Life Skills:  Cooking- Fried Cornmeal Mush
note:  you need to plan ahead for this

3 cups water
1 teaspoon salt
1 cup yellow corneal
1 tablespoon butter

1) In a medium saucepan heat 2 cups of water (reserving the 3rd cup for later). Bring water to a boil.
2) While water is heating: in a small bowl combine the cornmeal, salt, and the reserved cup of water together.
3) When the water has come to a boil, slowly pour the cornmeal mixture into the boiling water. Stir constantly until the mixture becomes thick.
4) Spoon cornmeal mixture into a lightly greased 9x5 inch loaf pan. Cover and refrigerate overnight.

Next morning:
Melt butter in a skillet over medium high heat. Slice cornmeal mush into 1 inch wide slices. Cook in melted butter until golden brown on both sides.

Spread a pat of butter on top, sprinkle with powder sugar, and top with maple syrup. Eat with eggs, and meat of your choice.

Chapter 3

Science:  Tobacco Worm
Manduca sexta is this creature's scientific name. A tobacco worm is a green caterpillar with seven white lines on its side and a red horn on the rear. It can measure up to 4 inches in length. The tobacco worm's lifecylce is just like any moth:  egg, caterpillar, chrysalis, and adult.  The adult is also known as a hawk moth or sphinx moth. The caterpillar eats primarily tobacco leaves, but the adult is a nectar feeder.  Lifecycle Wheel

Science:  Gourds
What is a gourd? A gourd is the fruit of a plant like squash, pumpkin, and other relatives. When dried they can be hollowed out and used in many ways, including as a container to hold water like Addy’s mother mentions on page 29 of Meet Addy.  Uses for Gourds Petal Book

Discussion Questions
1. Do you agree with Momma’s decision to try to escape with only Addy? Why or why not?

2. Imagine you are Auntie Lula - how would you explain to Ester what happened to her family as she grows older?

3. Why does Momma feel it isn’t safe to bring baby Ester along when they are escaping? (Ester can’t run, she might cry and they could get caught)

Bible: Forgiveness
God wants us to forgive those that hurt or offend us. Holding a grudge only hurts us, not the person we are mad at. Read at least one verse on forgiveness with your child and memorize it. Recite it daily for a week, and check in each evening to see how you are both doing on forgiving others. Some verses on forgiveness:

Matthew 5:24, 44-45
Mathew 6:9-15
Colossians 3:13
James 5:16
Ephesians 4:32

Chapter 4

Art: Picture Study/Discussion
Look at the painting on page 35. What part of the scene draws your attention first? Now look at the rest of the picture, what person holds your attention? Why? 
Picture Study

Science:  Directions
In chapter 4 Addy and her Momma use the moon and stars to help them find their way at night. If the moon rises before the sun has set, the moon will be to the west. If the moon rises after midnight, the moon will be to the east. This provides us with a rough east-west reference during the night. For example Addy was heading North, so during the first half of the night she would have kept the moon on her left hand as she walked, and after midnight she would want to keep the moon on her right.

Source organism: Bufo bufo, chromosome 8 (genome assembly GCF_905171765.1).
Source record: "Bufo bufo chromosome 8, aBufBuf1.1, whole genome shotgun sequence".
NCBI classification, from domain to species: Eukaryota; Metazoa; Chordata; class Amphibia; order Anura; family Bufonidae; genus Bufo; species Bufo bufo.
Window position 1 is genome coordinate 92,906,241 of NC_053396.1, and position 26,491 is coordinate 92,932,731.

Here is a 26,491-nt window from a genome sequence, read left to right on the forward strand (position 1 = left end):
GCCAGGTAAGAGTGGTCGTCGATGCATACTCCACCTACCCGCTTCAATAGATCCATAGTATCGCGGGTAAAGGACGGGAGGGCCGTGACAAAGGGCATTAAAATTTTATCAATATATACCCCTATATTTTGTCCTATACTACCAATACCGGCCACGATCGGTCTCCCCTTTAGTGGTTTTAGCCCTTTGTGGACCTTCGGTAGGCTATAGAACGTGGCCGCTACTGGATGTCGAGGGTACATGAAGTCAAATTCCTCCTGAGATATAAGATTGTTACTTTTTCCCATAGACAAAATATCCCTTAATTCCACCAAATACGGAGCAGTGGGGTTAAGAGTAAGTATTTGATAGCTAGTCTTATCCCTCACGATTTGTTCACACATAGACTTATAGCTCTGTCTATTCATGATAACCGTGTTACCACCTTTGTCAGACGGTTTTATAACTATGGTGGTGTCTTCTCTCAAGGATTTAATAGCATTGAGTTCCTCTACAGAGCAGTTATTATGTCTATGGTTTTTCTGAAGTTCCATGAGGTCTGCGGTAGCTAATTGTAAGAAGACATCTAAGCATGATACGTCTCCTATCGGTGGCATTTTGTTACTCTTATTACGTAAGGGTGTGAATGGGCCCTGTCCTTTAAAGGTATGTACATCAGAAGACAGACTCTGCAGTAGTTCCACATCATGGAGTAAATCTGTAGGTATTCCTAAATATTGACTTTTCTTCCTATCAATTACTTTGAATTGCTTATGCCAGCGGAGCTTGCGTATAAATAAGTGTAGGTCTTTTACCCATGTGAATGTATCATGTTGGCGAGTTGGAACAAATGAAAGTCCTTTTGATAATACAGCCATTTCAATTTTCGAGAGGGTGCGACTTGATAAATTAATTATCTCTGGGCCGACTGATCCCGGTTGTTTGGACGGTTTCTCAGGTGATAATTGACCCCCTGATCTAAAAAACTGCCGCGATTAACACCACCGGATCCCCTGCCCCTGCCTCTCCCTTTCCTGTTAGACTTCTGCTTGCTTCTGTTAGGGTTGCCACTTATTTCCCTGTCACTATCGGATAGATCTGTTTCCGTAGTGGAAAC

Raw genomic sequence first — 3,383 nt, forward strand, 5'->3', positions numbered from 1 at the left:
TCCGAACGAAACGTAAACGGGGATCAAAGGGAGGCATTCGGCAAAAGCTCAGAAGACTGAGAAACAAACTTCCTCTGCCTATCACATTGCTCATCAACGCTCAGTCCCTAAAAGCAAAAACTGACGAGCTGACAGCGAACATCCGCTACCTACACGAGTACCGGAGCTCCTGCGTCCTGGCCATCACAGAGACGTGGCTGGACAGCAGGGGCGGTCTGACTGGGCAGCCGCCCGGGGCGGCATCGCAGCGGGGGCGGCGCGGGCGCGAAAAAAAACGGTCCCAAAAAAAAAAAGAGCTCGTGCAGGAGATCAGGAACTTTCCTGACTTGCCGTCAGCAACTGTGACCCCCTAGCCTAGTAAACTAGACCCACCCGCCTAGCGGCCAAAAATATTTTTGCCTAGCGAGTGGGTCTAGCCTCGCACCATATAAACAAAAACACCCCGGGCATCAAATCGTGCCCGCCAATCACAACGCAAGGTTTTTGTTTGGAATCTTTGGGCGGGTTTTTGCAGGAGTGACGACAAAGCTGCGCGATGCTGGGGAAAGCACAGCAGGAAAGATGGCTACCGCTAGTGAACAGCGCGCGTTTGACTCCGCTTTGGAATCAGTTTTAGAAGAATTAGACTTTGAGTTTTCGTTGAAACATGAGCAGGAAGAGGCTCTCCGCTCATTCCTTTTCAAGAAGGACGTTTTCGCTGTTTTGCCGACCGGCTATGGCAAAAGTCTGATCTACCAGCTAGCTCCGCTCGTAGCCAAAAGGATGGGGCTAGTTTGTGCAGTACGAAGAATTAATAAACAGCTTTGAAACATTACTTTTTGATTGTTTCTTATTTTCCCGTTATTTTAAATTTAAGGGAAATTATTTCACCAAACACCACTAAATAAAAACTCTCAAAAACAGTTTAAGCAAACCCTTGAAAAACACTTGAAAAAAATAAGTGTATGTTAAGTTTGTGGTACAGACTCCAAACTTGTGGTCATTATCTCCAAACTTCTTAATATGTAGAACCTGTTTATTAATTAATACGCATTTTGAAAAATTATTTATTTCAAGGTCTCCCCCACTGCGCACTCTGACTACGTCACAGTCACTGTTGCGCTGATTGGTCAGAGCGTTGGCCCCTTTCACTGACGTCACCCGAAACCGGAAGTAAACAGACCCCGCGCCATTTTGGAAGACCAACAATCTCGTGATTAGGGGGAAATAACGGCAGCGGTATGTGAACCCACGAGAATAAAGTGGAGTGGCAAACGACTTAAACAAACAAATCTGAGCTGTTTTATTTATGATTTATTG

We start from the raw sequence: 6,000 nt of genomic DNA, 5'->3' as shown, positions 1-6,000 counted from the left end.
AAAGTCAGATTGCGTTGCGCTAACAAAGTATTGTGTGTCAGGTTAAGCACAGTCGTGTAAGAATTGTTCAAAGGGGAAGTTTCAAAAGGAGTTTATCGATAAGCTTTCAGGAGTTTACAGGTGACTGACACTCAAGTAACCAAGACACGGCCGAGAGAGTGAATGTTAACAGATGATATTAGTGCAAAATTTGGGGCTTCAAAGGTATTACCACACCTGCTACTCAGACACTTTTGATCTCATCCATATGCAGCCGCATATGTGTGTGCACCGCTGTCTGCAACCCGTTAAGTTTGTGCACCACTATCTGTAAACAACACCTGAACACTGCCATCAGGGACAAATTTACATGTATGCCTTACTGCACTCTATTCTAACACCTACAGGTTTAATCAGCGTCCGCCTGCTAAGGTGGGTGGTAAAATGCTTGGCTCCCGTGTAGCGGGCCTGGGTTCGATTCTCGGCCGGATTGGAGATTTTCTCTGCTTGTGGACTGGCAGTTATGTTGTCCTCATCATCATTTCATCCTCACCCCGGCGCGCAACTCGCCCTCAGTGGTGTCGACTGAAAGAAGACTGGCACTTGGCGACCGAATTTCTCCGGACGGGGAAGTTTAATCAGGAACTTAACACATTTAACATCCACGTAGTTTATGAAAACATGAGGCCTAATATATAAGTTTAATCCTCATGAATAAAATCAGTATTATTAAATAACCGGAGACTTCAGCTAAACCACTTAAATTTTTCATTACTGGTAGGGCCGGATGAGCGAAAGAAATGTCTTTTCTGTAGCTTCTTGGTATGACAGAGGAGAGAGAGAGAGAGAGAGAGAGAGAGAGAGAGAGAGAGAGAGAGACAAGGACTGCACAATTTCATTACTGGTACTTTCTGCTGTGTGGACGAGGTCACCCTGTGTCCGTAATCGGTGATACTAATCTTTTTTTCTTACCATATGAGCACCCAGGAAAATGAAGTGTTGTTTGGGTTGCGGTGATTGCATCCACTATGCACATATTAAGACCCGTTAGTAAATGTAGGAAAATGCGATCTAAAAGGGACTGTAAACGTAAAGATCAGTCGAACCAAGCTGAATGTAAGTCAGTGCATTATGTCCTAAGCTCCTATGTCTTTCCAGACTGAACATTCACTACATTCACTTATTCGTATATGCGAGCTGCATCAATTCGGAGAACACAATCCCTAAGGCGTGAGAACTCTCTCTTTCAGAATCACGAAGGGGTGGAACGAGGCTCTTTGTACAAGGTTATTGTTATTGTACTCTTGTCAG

Some stars are constants in the sky. In the Northern hemisphere is a constellation of 7 stars called the big dipper. It looks like a long-handled dipper. The two stars that are the outer edge of the cup are sometimes called "pointer stars" because they help you locate the North star. You draw an imaginary line from the bottom outer edge star of the cup through the top outer edge star and continue the line about 5 times the distance to find the North star. Look for the big dipper, find the rim of the dipper opposite of the handle. Look for the farthest star on the brim follow it straight up to the north star. Draw a picture of the big & little dipper and north star. On a clear night take your child out to see the moon and stars. See if you can find the big dipper and north star.

Lapbook Component:
Compass Minit Book

Science:  Bats
On page 37 Addy hears some nighttime creatures, including owls and bats. When animals are awake at night and sleep during the day they are said to be nocturnal. If your child is interested learn about one nocturnal animal. Homeschool Share has a free lapbook on nocturnal animals if your child is interested. Below is some basic information on bats to get you started:

Where do bats live? Bats can be found on every continent except Antarctica. They come in many shapes, colors, and sizes. There are nearly 1000 known species of bats.

What kind of homes do bats have? They can live in many places. Some examples are trees, caves, buildings, and under bridges.

What do bats eat? While 70% of bats eat insects, there are bats who eat fruit, nectar, meat, fish, and even blood.

Bat’s have amazing bodies. Their ears hear very well, far better than humans. Most bats have a good sense of smell. Bats are not blind! They used both sight, smell, and hearing when hunting for food. Bats use their strong claws to hang, their hands and wings to fly, and bats have fur. Having fur means bats are mammals!  Bat Facts Shape Book

Language Arts - Poetry
Walt Whitman wrote a poem called "The Runaway Slave"; read it with your child. Depending on the age of your child you can simply enjoy the rhythm and sound of the words, look at the unfamiliar spellings and phrases, or look at the message of the poem. Help your child to tell the poem in his own words. Ask questions such as: